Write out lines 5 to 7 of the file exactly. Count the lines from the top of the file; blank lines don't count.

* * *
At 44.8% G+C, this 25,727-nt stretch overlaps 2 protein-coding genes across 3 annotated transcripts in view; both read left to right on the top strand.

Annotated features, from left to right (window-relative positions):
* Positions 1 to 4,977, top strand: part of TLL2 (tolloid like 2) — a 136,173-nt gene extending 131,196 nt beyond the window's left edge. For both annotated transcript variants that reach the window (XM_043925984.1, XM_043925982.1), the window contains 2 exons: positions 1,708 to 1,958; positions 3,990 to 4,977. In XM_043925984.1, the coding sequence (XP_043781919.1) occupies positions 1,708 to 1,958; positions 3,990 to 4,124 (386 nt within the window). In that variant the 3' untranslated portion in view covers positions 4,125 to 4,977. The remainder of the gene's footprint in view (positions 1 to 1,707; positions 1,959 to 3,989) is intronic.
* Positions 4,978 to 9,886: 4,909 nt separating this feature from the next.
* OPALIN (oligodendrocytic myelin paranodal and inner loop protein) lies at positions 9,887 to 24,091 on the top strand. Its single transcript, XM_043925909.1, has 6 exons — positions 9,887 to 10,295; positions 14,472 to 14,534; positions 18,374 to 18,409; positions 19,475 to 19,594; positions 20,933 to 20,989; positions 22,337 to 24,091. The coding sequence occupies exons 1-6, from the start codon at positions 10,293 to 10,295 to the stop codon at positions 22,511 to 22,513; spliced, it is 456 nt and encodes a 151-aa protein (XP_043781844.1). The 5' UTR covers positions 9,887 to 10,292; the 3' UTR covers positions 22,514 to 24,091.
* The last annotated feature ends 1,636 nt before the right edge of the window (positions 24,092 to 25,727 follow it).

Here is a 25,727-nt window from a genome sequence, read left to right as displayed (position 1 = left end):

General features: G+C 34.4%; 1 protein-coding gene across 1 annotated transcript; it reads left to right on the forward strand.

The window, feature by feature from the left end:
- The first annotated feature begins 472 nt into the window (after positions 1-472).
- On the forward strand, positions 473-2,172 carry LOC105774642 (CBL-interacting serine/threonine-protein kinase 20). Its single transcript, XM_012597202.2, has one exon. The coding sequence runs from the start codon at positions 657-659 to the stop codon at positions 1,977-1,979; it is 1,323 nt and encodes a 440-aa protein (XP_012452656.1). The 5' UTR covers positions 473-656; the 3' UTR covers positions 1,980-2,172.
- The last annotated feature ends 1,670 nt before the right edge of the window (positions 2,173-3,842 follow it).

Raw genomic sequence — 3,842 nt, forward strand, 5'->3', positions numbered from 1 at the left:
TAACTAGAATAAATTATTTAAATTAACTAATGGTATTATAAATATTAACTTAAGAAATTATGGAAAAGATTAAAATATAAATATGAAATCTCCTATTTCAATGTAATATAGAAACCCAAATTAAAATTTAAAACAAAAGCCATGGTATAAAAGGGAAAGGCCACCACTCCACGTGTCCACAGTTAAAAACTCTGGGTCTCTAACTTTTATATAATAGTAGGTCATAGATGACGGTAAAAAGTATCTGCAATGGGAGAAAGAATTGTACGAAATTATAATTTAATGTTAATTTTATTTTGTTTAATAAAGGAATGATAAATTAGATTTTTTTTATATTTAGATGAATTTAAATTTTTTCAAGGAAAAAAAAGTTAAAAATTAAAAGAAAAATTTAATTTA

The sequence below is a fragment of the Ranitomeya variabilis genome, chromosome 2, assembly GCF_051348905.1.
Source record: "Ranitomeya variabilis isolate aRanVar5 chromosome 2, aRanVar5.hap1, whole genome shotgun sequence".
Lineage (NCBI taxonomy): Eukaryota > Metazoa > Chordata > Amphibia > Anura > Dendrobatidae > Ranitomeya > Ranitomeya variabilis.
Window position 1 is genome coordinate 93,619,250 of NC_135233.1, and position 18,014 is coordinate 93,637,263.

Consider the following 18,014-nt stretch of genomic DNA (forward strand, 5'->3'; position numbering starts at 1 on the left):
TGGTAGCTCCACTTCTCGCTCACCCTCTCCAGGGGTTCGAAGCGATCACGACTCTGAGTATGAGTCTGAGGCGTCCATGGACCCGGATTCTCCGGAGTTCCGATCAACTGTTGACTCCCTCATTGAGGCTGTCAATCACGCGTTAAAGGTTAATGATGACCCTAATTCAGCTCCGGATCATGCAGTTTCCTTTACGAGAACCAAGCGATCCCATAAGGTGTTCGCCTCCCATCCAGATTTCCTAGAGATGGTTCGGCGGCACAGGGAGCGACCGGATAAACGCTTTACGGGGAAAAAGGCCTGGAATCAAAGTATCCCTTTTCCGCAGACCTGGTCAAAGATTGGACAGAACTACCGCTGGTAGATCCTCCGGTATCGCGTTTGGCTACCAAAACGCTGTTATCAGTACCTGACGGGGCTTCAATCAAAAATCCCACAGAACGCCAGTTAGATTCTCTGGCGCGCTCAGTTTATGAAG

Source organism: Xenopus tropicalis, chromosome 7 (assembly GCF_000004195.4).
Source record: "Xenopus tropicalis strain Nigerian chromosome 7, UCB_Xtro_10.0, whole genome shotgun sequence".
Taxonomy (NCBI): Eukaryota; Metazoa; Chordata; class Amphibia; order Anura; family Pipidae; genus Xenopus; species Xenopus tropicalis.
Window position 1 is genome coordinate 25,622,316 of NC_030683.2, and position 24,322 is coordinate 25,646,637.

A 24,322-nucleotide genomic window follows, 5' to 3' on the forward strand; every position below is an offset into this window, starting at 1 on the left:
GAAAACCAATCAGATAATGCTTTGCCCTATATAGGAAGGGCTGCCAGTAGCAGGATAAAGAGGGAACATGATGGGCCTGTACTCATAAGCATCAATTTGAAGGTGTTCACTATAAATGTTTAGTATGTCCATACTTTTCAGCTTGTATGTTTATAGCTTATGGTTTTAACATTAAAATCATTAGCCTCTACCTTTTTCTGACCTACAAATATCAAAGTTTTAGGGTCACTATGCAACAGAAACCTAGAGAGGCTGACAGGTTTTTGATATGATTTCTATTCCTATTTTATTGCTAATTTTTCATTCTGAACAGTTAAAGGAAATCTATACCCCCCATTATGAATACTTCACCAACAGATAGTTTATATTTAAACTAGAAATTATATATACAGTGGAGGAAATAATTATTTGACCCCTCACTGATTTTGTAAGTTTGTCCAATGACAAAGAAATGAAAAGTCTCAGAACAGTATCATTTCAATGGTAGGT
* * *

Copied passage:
* OPALIN (oligodendrocytic myelin paranodal and inner loop protein) lies at positions 9,887 to 24,091 on the top strand. Its single transcript, XM_043925909.1, has 6 exons — positions 9,887 to 10,295; positions 14,472 to 14,534; positions 18,374 to 18,409; positions 19,475 to 19,594; positions 20,933 to 20,989; positions 22,337 to 24,091. The coding sequence occupies exons 1-6, from the start codon at positions 10,293 to 10,295 to the stop codon at positions 22,511 to 22,513; spliced, it is 456 nt and encodes a 151-aa protein (XP_043781844.1). The 5' UTR covers positions 9,887 to 10,292; the 3' UTR covers positions 22,514 to 24,091.
* The last annotated feature ends 1,636 nt before the right edge of the window (positions 24,092 to 25,727 follow it).

Here is a 25,727-nt window from a genome sequence, read left to right as displayed (position 1 = left end):